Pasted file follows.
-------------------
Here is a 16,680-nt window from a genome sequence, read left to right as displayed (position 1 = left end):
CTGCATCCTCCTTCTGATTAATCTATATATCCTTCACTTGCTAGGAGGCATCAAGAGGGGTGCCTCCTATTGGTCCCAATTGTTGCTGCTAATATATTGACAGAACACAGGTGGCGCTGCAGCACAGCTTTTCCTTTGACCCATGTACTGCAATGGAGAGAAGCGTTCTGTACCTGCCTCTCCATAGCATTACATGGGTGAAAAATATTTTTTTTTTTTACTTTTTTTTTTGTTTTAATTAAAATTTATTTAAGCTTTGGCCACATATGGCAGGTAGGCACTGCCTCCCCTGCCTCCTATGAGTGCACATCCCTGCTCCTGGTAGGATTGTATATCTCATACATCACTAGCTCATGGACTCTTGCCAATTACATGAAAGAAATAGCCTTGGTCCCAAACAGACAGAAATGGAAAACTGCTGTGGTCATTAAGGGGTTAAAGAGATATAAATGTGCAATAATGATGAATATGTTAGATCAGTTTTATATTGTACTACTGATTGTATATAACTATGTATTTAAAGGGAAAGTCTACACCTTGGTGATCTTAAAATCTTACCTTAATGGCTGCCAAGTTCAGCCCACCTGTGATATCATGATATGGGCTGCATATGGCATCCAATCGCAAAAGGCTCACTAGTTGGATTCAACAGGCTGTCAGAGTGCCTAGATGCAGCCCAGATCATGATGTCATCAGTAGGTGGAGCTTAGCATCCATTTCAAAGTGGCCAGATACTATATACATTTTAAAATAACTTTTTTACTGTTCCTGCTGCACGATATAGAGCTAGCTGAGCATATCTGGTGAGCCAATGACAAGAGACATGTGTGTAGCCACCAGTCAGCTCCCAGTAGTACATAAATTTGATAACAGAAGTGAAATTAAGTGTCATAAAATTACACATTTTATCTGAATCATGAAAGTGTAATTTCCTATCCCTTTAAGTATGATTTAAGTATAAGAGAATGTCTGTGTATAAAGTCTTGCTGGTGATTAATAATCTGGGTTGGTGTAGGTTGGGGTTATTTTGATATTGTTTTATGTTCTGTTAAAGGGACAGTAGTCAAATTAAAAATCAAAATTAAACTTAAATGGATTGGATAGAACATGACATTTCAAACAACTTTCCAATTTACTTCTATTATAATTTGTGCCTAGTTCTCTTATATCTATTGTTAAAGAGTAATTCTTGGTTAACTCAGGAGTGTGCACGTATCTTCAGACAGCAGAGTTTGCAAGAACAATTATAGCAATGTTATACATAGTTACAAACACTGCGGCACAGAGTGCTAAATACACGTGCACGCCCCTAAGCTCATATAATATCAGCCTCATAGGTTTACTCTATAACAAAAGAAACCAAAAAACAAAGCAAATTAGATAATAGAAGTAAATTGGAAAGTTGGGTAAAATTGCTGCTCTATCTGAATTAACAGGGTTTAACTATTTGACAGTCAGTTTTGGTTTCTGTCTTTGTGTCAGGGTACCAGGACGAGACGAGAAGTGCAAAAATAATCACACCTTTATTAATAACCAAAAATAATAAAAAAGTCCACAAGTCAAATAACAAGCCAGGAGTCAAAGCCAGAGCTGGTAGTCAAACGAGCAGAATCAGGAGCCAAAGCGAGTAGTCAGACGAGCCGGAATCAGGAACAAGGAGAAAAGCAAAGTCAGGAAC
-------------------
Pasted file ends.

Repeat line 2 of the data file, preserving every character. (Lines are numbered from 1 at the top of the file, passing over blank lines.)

CTGCATCCTCCTTCTGATTAATCTATATATCCTTCACTTGCTAGGAGGCATCAAGAGGGGTGCCTCCTATTGGTCCCAATTGTTGCTGCTAATATATTGACAGAACACAGGTGGCGCTGCAGCACAGCTTTTCCTTTGACCCATGTACTGCAATGGAGAGAAGCGTTCTGTACCTGCCTCTCCATAGCATTACATGGGTGAAAAATATTTTTTTTTTTTACTTTTTTTTTTGTTTTAATTAAAATTTATTTAAGCTTTGGCCACATATGGCAGGTAGGCACTGCCTCCCCTGCCTCCTATGAGTGCACATCCCTGCTCCTGGTAGGATTGTATATCTCATACATCACTAGCTCATGGACTCTTGCCAATTACATGAAAGAAATAGCCTTGGTCCCAAACAGACAGAAATGGAAAACTGCTGTGGTCATTAAGGGGTTAAAGAGATATAAATGTGCAATAATGATGAATATGTTAGATCAGTTTTATATTGTACTACTGATTGTATATAACTATGTATTTAAAGGGAAAGTCTACACCTTGGTGATCTTAAAATCTTACCTTAATGGCTGCCAAGTTCAGCCCACCTGTGATATCATGATATGGGCTGCATATGGCATCCAATCGCAAAAGGCTCACTAGTTGGATTCAACAGGCTGTCAGAGTGCCTAGATGCAGCCCAGATCATGATGTCATCAGTAGGTGGAGCTTAGCATCCATTTCAAAGTGGCCAGATACTATATACATTTTAAAATAACTTTTTTACTGTTCCTGCTGCACGATATAGAGCTAGCTGAGCATATCTGGTGAGCCAATGACAAGAGACATGTGTGTAGCCACCAGTCAGCTCCCAGTAGTACATAAATTTGATAACAGAAGTGAAATTAAGTGTCATAAAATTACACATTTTATCTGAATCATGAAAGTGTAATTTCCTATCCCTTTAAGTATGATTTAAGTATAAGAGAATGTCTGTGTATAAAGTCTTGCTGGTGATTAATAATCTGGGTTGGTGTAGGTTGGGGTTATTTTGATATTGTTTTATGTTCTGTTAAAGGGACAGTAGTCAAATTAAAAATCAAAATTAAACTTAAATGGATTGGATAGAACATGACATTTCAAACAACTTTCCAATTTACTTCTATTATAATTTGTGCCTAGTTCTCTTATATCTATTGTTAAAGAGTAATTCTTGGTTAACTCAGGAGTGTGCACGTATCTTCAGACAGCAGAGTTTGCAAGAACAATTATAGCAATGTTATACATAGTTACAAACACTGCGGCACAGAGTGCTAAATACACGTGCACGCCCCTAAGCTCATATAATATCAGCCTCATAGGTTTACTCTATAACAAAAGAAACCAAAAAACAAAGCAAATTAGATAATAGAAGTAAATTGGAAAGTTGGGTAAAATTGCTGCTCTATCTGAATTAACAGGGTTTAACTATTTGACAGTCAGTTTTGGTTTCTGTCTTTGTGTCAGGGTACCAGGACGAGACGAGAAGTGCAAAAATAATCACACCTTTATTAATAACCAAAAATAATAAAAAAGTCCACAAGTCAAATAACAAGCCAGGAGTCAAAGCCAGAGCTGGTAGTCAAACGAGCAGAATCAGGAGCCAAAGCGAGTAGTCAGACGAGCCGGAATCAGGAACAAGGAGAAAAGCAAAGTCAGGAAC